In the 1960s, Floyd McKissick laid out a plan for a utopian, black-managed town in the American South that he called Soul City. Here’s how it happened — and what became of it.
FOR DECADES, Warren County, North Carolina was a site of extraction. Acres upon acres of tobacco plants wrested nutrients from the soil; plantation owners wrung wealth from the labor of slaves.
While the plantations eventually shuttered and slavery came to an official close, the county — and others like it — continued to dwindle as many of its residents abandoned it for economic opportunity elsewhere, often in Northern, urban environments.
But where to some Warren County stood as an eternally crippled consequence of exploitation, civil rights leader Floyd McKissick saw in the county potential for prosperity — utopia, even — for all.
To realize his vision, McKissick would rely on strategic federal investment and inclusive, community-driven planning for a town he would call “Soul City.”
In Soul City, McKissick envisioned a wide boulevard that would lead visitors past an executive office complex, industrial park, and manmade lake into the development, which would include shopping centers, a county-wide high school, bike trails, and a space to grow food.
It was a simultaneously new and old idea. While novel in the sense that this would be a town built from the ground up by African-Americans, McKissick conceded that “[African-Americans] have been running cities for years.” Indeed, he added, “on the plantations the work was done by blacks — the black engineers, black cooks, the black blacksmith, the black carpenter, and the black roofer — they all controlled the destiny of the white man.”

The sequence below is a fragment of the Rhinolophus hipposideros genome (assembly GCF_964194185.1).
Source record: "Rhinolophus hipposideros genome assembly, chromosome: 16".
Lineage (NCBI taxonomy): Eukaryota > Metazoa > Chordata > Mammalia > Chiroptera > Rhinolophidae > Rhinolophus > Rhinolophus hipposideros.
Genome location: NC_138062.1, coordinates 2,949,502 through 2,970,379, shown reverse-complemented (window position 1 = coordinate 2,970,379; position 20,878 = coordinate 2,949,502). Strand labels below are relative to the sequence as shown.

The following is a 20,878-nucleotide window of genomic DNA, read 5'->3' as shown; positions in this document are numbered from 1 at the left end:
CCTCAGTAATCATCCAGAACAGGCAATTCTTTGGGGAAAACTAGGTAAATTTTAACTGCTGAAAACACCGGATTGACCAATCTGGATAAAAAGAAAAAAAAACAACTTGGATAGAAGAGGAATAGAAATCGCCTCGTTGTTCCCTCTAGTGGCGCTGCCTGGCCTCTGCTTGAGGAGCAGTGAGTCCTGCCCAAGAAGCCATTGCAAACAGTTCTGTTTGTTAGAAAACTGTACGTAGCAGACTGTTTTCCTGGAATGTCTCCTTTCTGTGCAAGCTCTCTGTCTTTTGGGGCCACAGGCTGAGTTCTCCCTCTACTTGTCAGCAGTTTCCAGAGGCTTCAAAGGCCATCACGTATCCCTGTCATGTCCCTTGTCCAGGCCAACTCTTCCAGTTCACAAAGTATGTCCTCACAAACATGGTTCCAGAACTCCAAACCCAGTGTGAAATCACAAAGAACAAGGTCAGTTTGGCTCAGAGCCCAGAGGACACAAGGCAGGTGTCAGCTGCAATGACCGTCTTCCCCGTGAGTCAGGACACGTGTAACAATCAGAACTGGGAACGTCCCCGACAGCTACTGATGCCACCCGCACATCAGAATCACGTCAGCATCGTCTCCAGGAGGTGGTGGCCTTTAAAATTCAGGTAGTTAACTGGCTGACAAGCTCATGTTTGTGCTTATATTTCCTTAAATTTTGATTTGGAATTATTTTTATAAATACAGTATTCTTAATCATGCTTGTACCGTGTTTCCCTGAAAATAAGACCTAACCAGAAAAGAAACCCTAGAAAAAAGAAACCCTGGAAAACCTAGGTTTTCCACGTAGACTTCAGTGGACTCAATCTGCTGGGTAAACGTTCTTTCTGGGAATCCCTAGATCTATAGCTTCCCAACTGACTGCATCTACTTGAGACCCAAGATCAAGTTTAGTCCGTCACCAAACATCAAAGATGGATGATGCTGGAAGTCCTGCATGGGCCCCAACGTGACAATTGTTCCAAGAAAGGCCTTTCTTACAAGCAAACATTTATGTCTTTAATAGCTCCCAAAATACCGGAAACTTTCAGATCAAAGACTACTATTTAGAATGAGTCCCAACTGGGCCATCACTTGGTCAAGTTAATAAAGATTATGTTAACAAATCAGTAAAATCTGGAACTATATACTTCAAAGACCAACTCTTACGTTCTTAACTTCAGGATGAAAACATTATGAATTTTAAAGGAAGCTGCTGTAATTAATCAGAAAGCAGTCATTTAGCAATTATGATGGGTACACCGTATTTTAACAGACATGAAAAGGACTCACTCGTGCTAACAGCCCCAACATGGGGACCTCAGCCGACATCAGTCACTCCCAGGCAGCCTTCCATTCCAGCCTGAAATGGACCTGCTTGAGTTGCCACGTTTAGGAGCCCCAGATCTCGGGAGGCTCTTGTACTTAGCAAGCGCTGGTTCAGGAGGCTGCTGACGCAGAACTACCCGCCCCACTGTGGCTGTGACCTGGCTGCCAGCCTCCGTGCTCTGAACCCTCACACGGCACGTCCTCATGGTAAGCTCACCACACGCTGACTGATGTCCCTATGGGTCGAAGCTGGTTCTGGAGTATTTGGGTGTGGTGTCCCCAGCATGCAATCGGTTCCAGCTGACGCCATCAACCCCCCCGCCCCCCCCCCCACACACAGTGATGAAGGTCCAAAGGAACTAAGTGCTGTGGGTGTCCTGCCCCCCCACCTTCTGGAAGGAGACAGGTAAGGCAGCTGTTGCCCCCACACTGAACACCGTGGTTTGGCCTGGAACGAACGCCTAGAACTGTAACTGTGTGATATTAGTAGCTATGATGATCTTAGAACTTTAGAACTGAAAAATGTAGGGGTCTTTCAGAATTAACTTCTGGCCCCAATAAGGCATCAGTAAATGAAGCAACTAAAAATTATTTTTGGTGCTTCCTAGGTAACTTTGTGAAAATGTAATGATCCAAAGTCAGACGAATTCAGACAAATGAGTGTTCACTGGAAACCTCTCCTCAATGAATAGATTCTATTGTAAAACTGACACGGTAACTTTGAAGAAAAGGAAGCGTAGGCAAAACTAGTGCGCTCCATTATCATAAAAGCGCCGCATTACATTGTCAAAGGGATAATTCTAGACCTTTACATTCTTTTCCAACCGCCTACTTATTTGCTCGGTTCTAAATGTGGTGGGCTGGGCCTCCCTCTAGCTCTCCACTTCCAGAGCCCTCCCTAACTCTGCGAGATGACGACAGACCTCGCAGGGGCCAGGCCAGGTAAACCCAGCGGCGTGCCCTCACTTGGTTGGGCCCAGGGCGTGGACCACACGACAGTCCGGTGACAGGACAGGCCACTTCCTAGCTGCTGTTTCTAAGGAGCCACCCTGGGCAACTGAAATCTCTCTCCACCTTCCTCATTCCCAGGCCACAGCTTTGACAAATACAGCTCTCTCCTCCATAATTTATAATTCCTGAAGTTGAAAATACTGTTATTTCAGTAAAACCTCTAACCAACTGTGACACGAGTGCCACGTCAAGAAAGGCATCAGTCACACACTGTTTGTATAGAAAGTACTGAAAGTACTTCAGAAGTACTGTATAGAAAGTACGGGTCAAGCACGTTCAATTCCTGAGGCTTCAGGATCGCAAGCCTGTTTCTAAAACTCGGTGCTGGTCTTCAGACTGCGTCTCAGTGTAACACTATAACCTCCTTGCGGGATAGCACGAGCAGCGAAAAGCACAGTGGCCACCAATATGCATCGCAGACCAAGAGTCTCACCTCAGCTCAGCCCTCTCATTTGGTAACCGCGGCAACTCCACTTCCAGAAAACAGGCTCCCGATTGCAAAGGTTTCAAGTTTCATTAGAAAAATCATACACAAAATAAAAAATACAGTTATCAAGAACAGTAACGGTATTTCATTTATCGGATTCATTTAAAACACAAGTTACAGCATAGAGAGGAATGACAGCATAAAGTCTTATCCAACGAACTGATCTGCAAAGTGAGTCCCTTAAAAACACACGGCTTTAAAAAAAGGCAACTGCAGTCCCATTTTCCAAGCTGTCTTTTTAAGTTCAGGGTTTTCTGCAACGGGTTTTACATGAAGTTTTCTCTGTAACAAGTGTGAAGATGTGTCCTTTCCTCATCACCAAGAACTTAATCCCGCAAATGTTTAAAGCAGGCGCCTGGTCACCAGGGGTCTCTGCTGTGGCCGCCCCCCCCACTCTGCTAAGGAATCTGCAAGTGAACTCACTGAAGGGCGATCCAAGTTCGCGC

McKissick thought Soul City would be home to 50,000 people — blacks and whites — and generate 24,000 jobs within the first 30 years of its existence. He also believed that its presence in the rural American South would palliate the 1960s’ urban crisis, which he thought came at least in part because areas like Warren County did not offer African-Americans a path toward economic growth and personal fulfillment.
“The black man has been searching for identity and destiny in the cities,” McKissick said in a 1969 news conference announcing his plans. “He should be able to find it in the plains of Warren County.”
The Birth Of “Soul City”
The 1950s and ‘60s comprised a period of extreme flux for African-Americans in both rural and urban areas. Frustrated with economically depressed regions that by and large held tight to segregationist mores regardless of changes in segregation’s legality, many African-Americans in the rural South would head to cities, where they would often face further discrimination in the form of police brutality and housing inequality.
Urban crime and pollution reached alarming heights, and whites began to abandon city centers in a movement known as “white flight.” Many African-Americans did not have the means to do the same, and thus were effectively shackled to rapidly declining urban centers as their white-held wealth bled out.
In an attempt to manage the unfurling crisis, in 1966 President Lyndon Johnson launched the Model Cities Program, a component of his War on Poverty. Rightly or wrongly, Model Cities saw the urban crisis as a technical problem that could be solved with equally technical solutions, such as an influx of federal dollars into urban infrastructure improvements.
McKissick, too, would come to find these sorts of solutions appealing. While he would march with Martin Luther King Jr. and serve as President of the Congress on Racial Equality, over the years McKissick grew frustrated with the Civil Rights Movement, believing it didn’t go far enough. McKissick would endorse black power, a decision which he would rethink following King’s assassination in 1968.
At that point, as City Lab writes, McKissick “[shifted] strategy again, relying on capitalism to counter entrenched racism that fueled urban neglect and the destitute conditions of black neighborhoods.”
And Warren County was certainly destitute. In 1969, per capita income in Warren County was $1,638, and over a third of its residents lived “below low income level.” Median family incomes for black families were less than the national per capita income. Dropout rates hovered at 44.7 percent, and its younger population had started taking off for cities elsewhere.
President Johnson supported McKissick’s vision, and in January 1969 McKissick announced that his utopian, black-built community — one of 14 Model Cities projects, and the only Model City project built from the ground up — would become a reality on 5,000 acres of Warren County land.